Off late I have been seeing interesting news about how Iraqi exiles support the war. The surprise (to me) came on Tuesday night in the form of one-hour debate on Channel 5 in UK. The debate was between two women – one an Iraqi exile and the other a current resident of Iraq who is in London for medical treatment. The panel also included two editors of national newspapers and of course the TV anchor (who I must say did a good job to prevent a mini war between the debaters!). I wish I could reproduce the entire conversation but since my memory is limited I am posting here the essence of the debate. The disclaimer is: what is written here is not verbatim. It is all from my memory. I have used PW for pro-war Iraqi exile, AW for anti-war current Iraqi resident, ED for editors, and TV for the anchor. Of course both the lady debaters had a strong Iraqi accent and their English was not grammatically at its best.


TV: Do you support war?

PRO: Absolutely. I think it is time Saddam was removed. I left the country right after the first Gulf war and it was horrendous to see the massacres that Saddam committed in Iraq. Hundreds of thousands of Kurds were just massacred because they challenged him.

ANTI: I don’t support war. I think in the end it will be hurting us more than Saddam. I don’t like Saddam. Many in my country don’t like him. Even he knows that but he is powerful and will stay there as long as he likes.

ED: Aren’t you afraid that Saddam might punish you or do something bad to you for saying all this?

ANTI: No. We say this everyday in Iraq itself. No I am not afraid. Saddam knows not many people like him. There are few who will die for him but not many. Many of his own soldiers don’t like him but work for him just to earn a living.

ED: So Saddam does not get angry for saying this?

ANTI: No. I don’t know. If he does then he has to be angry with all of Iraq.

TV: Is it true that he executes people who oppose him?

ANTI: Yes he does. But not common people. Only people who pose real threat to his chair. Most executions take place in the army. He is scared of coups. When I left Iraq two days ago he put the Defence Minister under house arrest. This is the person who is his own relative. So you see he is really scared.

TV: What do you think of the million people who marched for peace?

PRO: I think it is stupid of them to march like that without knowing the ground realities. Where were these people when Saddam killed thousands of Kurds? Where were they when he killed his own people? It is time we have democracy in Iraq. Thousands are dying everyday – why is it they go for march only when US wants to liberate people?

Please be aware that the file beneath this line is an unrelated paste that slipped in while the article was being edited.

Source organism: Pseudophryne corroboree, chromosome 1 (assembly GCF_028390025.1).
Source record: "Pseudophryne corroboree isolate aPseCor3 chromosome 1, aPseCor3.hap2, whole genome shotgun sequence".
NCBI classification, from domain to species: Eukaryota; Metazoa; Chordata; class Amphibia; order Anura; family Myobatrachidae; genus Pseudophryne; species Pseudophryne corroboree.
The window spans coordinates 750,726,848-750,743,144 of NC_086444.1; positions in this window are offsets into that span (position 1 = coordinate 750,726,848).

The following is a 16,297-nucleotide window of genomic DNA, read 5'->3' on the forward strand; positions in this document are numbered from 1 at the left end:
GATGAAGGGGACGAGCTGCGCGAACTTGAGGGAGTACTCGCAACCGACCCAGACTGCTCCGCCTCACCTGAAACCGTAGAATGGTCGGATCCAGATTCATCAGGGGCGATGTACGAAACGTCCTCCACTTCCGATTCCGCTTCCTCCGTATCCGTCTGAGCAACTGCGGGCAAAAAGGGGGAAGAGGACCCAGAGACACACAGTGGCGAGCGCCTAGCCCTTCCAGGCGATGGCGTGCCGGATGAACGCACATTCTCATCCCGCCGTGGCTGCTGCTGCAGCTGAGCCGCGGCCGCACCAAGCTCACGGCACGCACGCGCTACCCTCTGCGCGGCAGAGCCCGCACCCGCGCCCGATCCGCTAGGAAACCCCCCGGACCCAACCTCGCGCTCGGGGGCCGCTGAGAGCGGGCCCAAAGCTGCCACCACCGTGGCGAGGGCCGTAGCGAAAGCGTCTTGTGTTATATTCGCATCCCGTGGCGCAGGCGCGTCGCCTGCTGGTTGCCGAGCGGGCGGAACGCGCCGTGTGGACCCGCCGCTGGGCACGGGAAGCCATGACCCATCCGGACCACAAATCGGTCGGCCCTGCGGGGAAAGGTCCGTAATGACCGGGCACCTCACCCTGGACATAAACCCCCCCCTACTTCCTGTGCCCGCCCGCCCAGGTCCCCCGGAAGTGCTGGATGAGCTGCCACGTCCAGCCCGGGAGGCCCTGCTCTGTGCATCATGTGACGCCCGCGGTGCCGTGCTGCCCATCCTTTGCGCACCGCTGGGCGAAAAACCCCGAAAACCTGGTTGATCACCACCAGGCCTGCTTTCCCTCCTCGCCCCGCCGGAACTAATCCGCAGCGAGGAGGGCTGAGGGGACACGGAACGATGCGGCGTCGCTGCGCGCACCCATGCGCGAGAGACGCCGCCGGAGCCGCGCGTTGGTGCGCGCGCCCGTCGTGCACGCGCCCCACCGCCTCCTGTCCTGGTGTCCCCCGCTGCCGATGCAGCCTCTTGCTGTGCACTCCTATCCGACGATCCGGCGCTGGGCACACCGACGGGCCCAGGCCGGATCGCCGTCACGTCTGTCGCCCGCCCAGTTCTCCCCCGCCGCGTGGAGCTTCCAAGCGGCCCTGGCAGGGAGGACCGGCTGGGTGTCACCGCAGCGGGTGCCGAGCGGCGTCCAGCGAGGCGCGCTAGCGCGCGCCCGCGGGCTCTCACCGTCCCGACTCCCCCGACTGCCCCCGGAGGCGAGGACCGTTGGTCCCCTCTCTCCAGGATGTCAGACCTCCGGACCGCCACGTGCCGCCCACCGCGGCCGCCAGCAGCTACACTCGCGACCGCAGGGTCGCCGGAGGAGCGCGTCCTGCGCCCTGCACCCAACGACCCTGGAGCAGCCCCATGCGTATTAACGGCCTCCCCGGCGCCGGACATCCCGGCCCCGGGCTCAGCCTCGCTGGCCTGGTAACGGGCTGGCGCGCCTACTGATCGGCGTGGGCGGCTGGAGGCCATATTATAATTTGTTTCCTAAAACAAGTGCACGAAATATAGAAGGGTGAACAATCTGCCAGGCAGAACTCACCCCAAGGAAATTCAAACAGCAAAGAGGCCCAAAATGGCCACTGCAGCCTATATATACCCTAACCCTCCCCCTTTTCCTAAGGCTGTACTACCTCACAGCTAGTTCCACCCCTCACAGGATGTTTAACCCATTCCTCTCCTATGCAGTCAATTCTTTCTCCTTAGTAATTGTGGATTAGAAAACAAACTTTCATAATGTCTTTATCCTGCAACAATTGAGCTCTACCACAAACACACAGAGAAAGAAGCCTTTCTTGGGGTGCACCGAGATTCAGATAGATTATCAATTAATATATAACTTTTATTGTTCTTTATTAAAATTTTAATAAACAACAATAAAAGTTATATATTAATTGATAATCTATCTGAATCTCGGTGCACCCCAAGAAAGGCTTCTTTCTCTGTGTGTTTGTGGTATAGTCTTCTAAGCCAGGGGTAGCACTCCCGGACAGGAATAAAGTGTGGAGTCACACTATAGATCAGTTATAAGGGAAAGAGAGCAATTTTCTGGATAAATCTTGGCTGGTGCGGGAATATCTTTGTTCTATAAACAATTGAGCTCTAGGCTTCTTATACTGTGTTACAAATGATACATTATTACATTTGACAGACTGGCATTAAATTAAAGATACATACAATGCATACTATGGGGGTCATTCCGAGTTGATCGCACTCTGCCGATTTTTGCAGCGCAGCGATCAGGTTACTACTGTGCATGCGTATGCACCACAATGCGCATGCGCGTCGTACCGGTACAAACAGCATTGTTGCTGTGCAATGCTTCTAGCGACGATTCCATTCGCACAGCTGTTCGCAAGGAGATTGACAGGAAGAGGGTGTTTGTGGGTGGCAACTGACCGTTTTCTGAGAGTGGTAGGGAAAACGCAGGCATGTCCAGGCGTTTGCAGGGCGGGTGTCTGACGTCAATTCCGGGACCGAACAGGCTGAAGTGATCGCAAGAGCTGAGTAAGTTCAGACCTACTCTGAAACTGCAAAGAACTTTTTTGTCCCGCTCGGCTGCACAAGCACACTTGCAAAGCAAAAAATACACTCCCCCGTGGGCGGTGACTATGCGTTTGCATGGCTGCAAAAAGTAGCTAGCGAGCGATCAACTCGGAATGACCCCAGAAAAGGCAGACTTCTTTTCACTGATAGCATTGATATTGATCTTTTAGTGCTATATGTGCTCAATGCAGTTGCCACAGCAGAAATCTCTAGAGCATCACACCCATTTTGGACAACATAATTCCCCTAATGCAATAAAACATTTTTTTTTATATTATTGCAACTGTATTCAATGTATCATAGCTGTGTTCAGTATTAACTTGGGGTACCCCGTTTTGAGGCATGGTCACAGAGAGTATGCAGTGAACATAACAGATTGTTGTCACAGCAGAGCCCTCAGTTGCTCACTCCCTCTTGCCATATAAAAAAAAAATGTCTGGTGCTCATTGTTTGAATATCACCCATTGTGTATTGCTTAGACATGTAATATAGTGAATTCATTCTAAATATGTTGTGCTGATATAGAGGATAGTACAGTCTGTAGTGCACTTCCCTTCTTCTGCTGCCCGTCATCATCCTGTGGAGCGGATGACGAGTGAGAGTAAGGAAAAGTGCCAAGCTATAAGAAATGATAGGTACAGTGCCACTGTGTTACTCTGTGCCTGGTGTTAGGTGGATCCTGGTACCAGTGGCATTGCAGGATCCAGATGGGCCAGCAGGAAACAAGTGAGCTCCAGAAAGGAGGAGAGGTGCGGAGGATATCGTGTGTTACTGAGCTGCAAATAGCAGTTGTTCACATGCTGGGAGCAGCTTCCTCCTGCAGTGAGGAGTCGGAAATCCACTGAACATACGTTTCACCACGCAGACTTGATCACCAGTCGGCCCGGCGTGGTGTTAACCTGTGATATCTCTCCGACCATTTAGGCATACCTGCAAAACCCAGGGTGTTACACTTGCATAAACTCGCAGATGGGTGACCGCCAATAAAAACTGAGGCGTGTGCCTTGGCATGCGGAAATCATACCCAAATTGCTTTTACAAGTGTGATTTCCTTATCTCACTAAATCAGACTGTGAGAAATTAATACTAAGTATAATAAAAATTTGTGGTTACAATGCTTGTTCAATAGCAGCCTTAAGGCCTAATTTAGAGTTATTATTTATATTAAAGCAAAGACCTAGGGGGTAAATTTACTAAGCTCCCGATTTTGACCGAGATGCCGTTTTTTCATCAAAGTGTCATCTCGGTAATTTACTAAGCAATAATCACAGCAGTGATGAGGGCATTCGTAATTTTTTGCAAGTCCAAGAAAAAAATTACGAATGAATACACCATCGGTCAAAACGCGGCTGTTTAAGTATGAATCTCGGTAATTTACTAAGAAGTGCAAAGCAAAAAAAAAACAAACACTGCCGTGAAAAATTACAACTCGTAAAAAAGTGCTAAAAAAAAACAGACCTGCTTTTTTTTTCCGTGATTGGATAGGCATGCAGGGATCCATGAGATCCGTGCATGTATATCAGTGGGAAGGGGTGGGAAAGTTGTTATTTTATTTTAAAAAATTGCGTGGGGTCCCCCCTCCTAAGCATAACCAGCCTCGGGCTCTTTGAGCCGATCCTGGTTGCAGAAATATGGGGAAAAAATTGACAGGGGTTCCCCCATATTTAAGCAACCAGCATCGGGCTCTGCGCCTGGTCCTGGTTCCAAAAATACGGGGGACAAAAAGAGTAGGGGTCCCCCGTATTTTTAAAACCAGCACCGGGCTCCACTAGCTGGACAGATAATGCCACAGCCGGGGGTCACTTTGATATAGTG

ED: You were shaking your head as she spoke. Do you disagree?

ANTI: Yes. I don’t think war will bring peace to my nation. At least I don’t think people will accept US democracy.

TV: Why not?

ANTI: Because there is no one to lead my nation. We do not have confidence in US appointed leader. US is a friend of Israel and they hate Arabs. How can we allow US to install leader and rule us? Saddam is better than having US appointed leader.

PRO: But surely you would want freedom more than Saddam?

ANTI: Yes I do. But I think our people should fight for it.

PRO: But Iraqi’s are not capable of fighting.

ANTI: Who told you so? (angrily). If we are weak today, it is because of America. They have put sanctions on us. Let me ask you one thing (to the editors). Can you fight when you are hungry? No you can’t. We are too hungry to fight. People die of hunger daily. At least Saddam doesn’t kill daily. Lift the sanctions and we will fight. It may not be as quick as bombs but in the end we will have a new leader who we can trust. Today if my son wants a gun to fight, he has to approach Saddam for it.

PRO: Iraqi people can never topple Saddam. After him it will be his son and it will go on like that. Even if million people die in war it will be good for Iraq. Tell me one time when a ruthless person like Saddam has given up power? Such people give up only when they die.

ED: So you oppose...

ANTI: Wait wait (almost getting up out of chair). What about Idi Amin? He was worse than Saddam. But who toppled him? Not US or UK. It was the people. They overthrew him. All I ask is give us a chance.

ED: So you don’t want US or UK to come and liberate you.

ANTI: No I didn’t say that. I don’t mind them coming and taking out Saddam. But it is not easy. Saddam is cunning. He plans to take all pregnant women and put them next to radars. So America has to be careful when it bombs. He has already done survey of all houses to see how many pregnant women there are. But I don’t want America’s leader.

TV: Why not?

ANTI: They are our enemies. They always support Israel and Israel has done us lot of harm.

ED: What if UN appoints a leader?

ANTI: Why should anyone appoint leader? Tell me is there anyone you know who can lead us? Twenty-five years Saddam has ruled. We have had no chance to test other leaders. How do we know the UN leader is not working for US or Israel? America does not have moral right to impose leader on us. Nor does it have right to impose no fly zone.

TV: But surely no fly zone has helped the Kurds?

ANTI: Helped them? I don’t think so. That whole place is become a smuggling and gambling area now. Even America uses it for smuggling and other meetings. Look. Iraqi people don’t hate Kurds. Do you hate them? No. Then why should we hate them? Kurds don’t hate us either. Yes some want free country but that we can discuss. I don’t think Iraqi’s and Kurds will go to war on that issue.

PRO: Then why did Saddam gas them?